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The Hong Kong Stock Exchange Is Already Struggling

The trading of Evergrande shares has been forbidden on the Hong Kong Stock Exchange since January 29, 2024, but that doesn’t mean this situation won’t affect it.

Exterior view of the Hong Kong Stock Exchange buildings

Source: Shutterstock

The Hong Kong Stock Exchange closed out 2023 with some of the worst numbers on record, and 2024 hasn’t started off much better. While China still technically has the largest economy on the planet, if things don’t turn around soon, they could lose their number one spot this year.

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That Won’t Stop the CSRC From Cracking Down on Fraud

Although many Beijing financial experts are worried about the country’s economy, the CSRC has reported that they will not stop looking for fraud within China’s largest corporations.

Entrance to the China Securities Regulatory Commission offices

Source: @sharesanskar/Instagram

Zerlina Zeng, head of East Asia corporates at CreditSights research, told Business Insider, “The CSRC fines may serve as a warning to owners of other defaulted developers that failing to collaborate with authorities over debt restructuring could result in severe consequences.”

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Will the Beijing Housing Market Crash?

Of course, trying to avoid a housing market crash is no excuse to allow billions or even millions of dollars in fraud. So, the CSRC will continue to investigate and prosecute as needed.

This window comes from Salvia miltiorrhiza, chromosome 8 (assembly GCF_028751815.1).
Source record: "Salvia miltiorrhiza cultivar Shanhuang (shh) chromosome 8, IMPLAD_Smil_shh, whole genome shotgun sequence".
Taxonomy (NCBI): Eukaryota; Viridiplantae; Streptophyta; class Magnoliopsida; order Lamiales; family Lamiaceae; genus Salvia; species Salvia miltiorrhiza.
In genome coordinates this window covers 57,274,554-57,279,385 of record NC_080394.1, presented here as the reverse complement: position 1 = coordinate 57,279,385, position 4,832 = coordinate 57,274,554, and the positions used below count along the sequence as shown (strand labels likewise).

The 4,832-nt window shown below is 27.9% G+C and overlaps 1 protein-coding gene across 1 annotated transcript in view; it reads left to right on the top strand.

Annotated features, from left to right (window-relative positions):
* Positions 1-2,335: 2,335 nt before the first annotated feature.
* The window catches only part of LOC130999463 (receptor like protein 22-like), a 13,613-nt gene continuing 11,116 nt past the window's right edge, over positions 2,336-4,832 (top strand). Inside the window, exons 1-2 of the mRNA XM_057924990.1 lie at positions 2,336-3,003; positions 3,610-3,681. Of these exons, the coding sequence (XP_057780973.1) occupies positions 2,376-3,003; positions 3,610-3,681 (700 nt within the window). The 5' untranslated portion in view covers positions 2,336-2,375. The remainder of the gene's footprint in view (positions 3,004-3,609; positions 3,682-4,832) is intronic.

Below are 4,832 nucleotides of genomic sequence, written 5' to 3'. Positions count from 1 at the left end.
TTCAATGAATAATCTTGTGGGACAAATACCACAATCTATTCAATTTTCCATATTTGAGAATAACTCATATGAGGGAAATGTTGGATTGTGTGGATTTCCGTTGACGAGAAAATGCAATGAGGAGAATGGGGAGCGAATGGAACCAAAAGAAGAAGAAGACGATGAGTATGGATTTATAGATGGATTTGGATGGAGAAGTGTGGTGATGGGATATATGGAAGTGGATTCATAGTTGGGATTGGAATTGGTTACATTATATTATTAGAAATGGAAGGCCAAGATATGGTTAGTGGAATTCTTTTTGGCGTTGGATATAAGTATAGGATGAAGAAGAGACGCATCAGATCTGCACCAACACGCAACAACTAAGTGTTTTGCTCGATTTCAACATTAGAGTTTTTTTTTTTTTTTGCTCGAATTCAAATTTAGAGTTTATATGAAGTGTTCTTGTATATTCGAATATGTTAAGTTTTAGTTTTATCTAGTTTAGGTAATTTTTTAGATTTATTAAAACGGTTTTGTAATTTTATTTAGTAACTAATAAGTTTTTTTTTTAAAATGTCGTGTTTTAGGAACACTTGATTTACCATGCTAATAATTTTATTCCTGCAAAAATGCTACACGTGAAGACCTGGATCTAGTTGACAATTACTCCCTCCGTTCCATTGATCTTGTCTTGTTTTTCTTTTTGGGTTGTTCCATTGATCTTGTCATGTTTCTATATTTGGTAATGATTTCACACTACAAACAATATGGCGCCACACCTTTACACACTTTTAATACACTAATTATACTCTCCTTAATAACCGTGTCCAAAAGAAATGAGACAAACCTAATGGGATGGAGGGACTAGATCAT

Residential buildings developed by Evergrande in Yuanyang County, Henan, 2021

Source: Wikipedia

But simultaneously, other government officials in Beijing are working tirelessly to repair the ongoing crisis. According to Forbes, “Beijing stands ready to launch a new and radical solution to the economy’s property crisis,” and that solution is “a government takeover.”

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The Solution to the Problem Ignites Another

The People’s Republic of China is still ruled by the Chinese Communist Party (CCP). However, over the past few decades, the country has slowly but surely abandoned several communist policies in favor of capitalist legislation.

Digital illustration of the Chinese flag

Source: Freepik

But as Forbes explains, if the government of Beijing actually does take over the housing market to save it from ruin, “such an act would surely take the nation back to its communist roots.”

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Will a Government Intervention Affect the Global Economy?

As previously noted, if the Chinese housing market completely collapses, it could have severe ramifications for the global economy.

The skyline of Beijing, China in 2021

Source: Wikipedia

However, some worry that if the government does intervene and save the market from extreme crises, China’s return to communism will also have a significant effect on the world as a whole.

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What’s Next for Evergrande?

No matter what happens with China or its housing market, the once billion-dollar real estate company Evergrande has seen its last days.

Exterior of the Evergrande office building and a photo of founder Hui Ka Yan with a giant red X through the middle

Source: Shutterstock/@Huikayan1/X

The company will pay its $583 million fine and dissolve, and company founder Hui Ka Yan will pay his $6.5 million fine and likely retire, as he is now banned from working in securities ever again.